Israeli workers key to progress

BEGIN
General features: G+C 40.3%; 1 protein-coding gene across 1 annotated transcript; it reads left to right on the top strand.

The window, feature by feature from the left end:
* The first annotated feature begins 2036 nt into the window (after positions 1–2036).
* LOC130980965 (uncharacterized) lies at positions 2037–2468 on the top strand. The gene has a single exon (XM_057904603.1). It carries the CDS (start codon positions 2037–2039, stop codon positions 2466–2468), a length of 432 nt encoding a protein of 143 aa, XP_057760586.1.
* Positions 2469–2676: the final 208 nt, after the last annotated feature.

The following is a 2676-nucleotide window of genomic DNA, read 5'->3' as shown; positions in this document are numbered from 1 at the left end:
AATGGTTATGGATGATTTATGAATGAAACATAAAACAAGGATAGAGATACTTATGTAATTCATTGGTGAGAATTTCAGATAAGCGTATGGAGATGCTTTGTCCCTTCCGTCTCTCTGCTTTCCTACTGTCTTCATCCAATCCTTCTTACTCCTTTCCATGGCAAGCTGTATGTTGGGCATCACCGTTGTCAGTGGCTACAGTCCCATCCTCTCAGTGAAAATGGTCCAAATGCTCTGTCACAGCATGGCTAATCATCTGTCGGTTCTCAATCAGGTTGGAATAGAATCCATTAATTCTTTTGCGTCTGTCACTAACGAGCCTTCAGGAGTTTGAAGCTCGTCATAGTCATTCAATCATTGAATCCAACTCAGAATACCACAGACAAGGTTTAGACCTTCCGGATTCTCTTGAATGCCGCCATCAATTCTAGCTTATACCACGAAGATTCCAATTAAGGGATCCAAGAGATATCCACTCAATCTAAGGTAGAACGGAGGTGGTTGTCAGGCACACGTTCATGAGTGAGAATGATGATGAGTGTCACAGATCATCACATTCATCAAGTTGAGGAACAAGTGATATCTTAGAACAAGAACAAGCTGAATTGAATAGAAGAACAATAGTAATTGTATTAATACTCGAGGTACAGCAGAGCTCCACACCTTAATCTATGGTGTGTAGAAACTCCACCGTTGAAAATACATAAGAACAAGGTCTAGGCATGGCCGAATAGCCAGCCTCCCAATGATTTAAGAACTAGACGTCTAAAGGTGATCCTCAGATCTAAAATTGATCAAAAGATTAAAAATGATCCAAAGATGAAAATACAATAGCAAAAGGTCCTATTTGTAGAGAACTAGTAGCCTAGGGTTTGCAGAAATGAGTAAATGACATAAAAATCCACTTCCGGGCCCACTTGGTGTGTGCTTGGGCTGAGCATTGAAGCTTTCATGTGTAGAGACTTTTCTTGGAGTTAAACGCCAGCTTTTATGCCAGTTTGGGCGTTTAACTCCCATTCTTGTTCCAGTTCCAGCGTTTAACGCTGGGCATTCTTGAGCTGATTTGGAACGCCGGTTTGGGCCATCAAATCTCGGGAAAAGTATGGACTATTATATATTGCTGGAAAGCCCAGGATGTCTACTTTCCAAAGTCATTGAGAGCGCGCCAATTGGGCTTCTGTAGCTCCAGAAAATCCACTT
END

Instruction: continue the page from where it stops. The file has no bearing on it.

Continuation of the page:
It is a nauseating sight. Tanks and troops from the misnamed Israeli Defence Force roll into another Palestinian town and raise the Israeli flag. Houses are bulldozed, administration offices destroyed, youths are shot. The pretext for the current offensive was an attack on a bat mitzvah, in the northern Israeli town of Hadera, by a lone gunman who killed six Israelis and injured a dozen. In response Israel insisted on "teaching the Palestinian Authority a lesson it will never forget" (The Guardian January 19). This "lesson" - which has been 'taught' many times before - consists of Israeli attacks on key PA buildings. The headquarters of its media mouthpiece, the Voice of Palestine, was destroyed by Israeli troops. And in the West Bank town of Tulkarem, temporarily under Israeli occupation, F-16 fighters reduced the police station to rubble. Yasser Arafat has been confined for over a month to Ramallah by an Israeli blockade. His regime is in deep crisis. Binyamin Ben-Eliezer, the Israeli defence minister, observed that, "Everyone is fed up with Arafat" (Jerusalem Post January 21). "Everyone" included the Likud majority of the Israeli government. The dovish elements within the ruling coalition itself - with foreign minister and Labour grandee Shimon Peres at their head - would rather deal with a Palestinian people led by Arafat than by Hamas. The United States has been impatiently urging Arafat to 'get tough', but is yet to abandon him completely. Having all but completed the first phase of its 'war on terrorism', the US government now has no compulsion to fete Arab opinion. Gone is talk of a Palestinian state and criticism of Israeli 'excesses'. In its place is the usual pious rhetoric in defence of 'the region's only democracy', as its rightwing admirers often glowingly refer to Israel. There is no doubt that the Israeli government could, if it chose, move decisively against Arafat. It could topple his administration or even re-annex the Gaza and the West Bank. Instead the rabidly chauvinistic Sharon government is playing a double game. On the one hand, it destroys the PA's infrastructure under the guise of retaliation against terrorist attacks and, on the other, it makes demands of Arafat which are impossible to meet - not least because of the damage inflicted by the Israelis themselves. The idea is that failure discredits Arafat in the eyes of the international community, while compliance diminishes him before the Palestinian people. Whether Arafat is ousted by his own people - perhaps in a coup from within the PA - or is the victim of a sniper's bullet is of little consequence to Israel. The cleaner its hands the better but, either way, the path would be clear for what is left of the PA to be declared a 'failed state' in need of Israeli 'assistance'. The level of control that Arafat is able to exercise over his own people is questionable. The al-Aqsa Brigade - a militia linked to Arafat's Fatah movement - claimed responsibility for the Hadera attack despite the fact that Arafat himself has declared a ceasefire and condemned the outrage. At Israel's behest, he had begun - albeit hesitantly - to round up militants held responsible for such attacks. Prominent among these was Ahmed Saadat, leader of the Popular Front for the Liberation of Palestine (PFLP). Israel holds Saadat responsible for the assassination of the ultra-reactionary Israeli tourism minister, Rahavam Zeevi. Saadat's arrest, along with that of other PFLP militants, has prompted the PFLP to threaten to target PA security chiefs. PFLP supporters took to the streets denouncing Arafat for his capitulation to Israeli pressure. Together with Hamas and Islamic Jihad, they issued a joint declaration calling for Saadat's immediate release. Neither Hamas nor Islamic Jihad have yet to go as far as threatening PA officials, as neither wants to be seen to be creating divisions within the national struggle of the Palestinians. However, as one Hamas spokesperson put it, the PA is "digging its own grave" (The Guardian January 17). For revolutionary socialists and communists neither Fatah nor the islamicists have any answers for the Palestinian people. One wants to impose a settlement from above, without regard for democratic rights. The other uses terror tactics in support of a reactionary political programme. The indiscriminate suicide attacks on Israeli civilians are reactionary. Attacks like those on Hadera rally Israeli working people around the chauvinism of Sharon and Likud. For some sections of Israeli opinion, Sharon has not gone far enough. The Jerusalem Post dismisses the recent Israeli actions as inadequate: "Such symbols and signals are out of sync with the post-September 11 world, in which terrorism will not be tolerated" (January 21). The Israeli working class is not the enemy of the Palestinian struggle for national liberation. In fact the opposite is the case - it is potentially the Palestinian people's most powerful ally. Despite all their heroic endeavour, the plain fact is that the Palestinians' second intifada is doomed to failure unless it can win the Israeli working class to its side. Communists fight for the unity of the working class and the unity of peoples. It can only be a voluntary unity, forged in the fight for consistent democracy. Concretely, the Palestinians need their own state with full powers - something the Zionists aim to prevent at all costs. But all peoples, including those of oppressor nations, have rights, as Lenin made clear. Obviously, it is the Palestinians whose national rights are being denied by the Israeli state, not the other way round. However, a consistently democratic programme must take account of the democratic rights of those who presently side with the oppressor. To demand a democratic, secular Palestine - and leave it at that - is completely insufficient. To effectively deny the right of the Israeli nation to exist would be to reverse the poles of oppression. Just as the Israeli working class must be won to champion the right of the Palestinians to their own democratic state, so Palestinian workers must insist - in opposition to the nationalists and reactionary islamicists - that the right to nationhood of the Israeli people is respected. * Israel out of Gaza and the West Bank * For a democratic, secular Palestinian state with full powers * For the right to return of all displaced Palestinians * For a democratic, secular Israel * No to Zionism, no to islamicist reaction * For voluntary unity of the peoples of the Middle East Mike Speed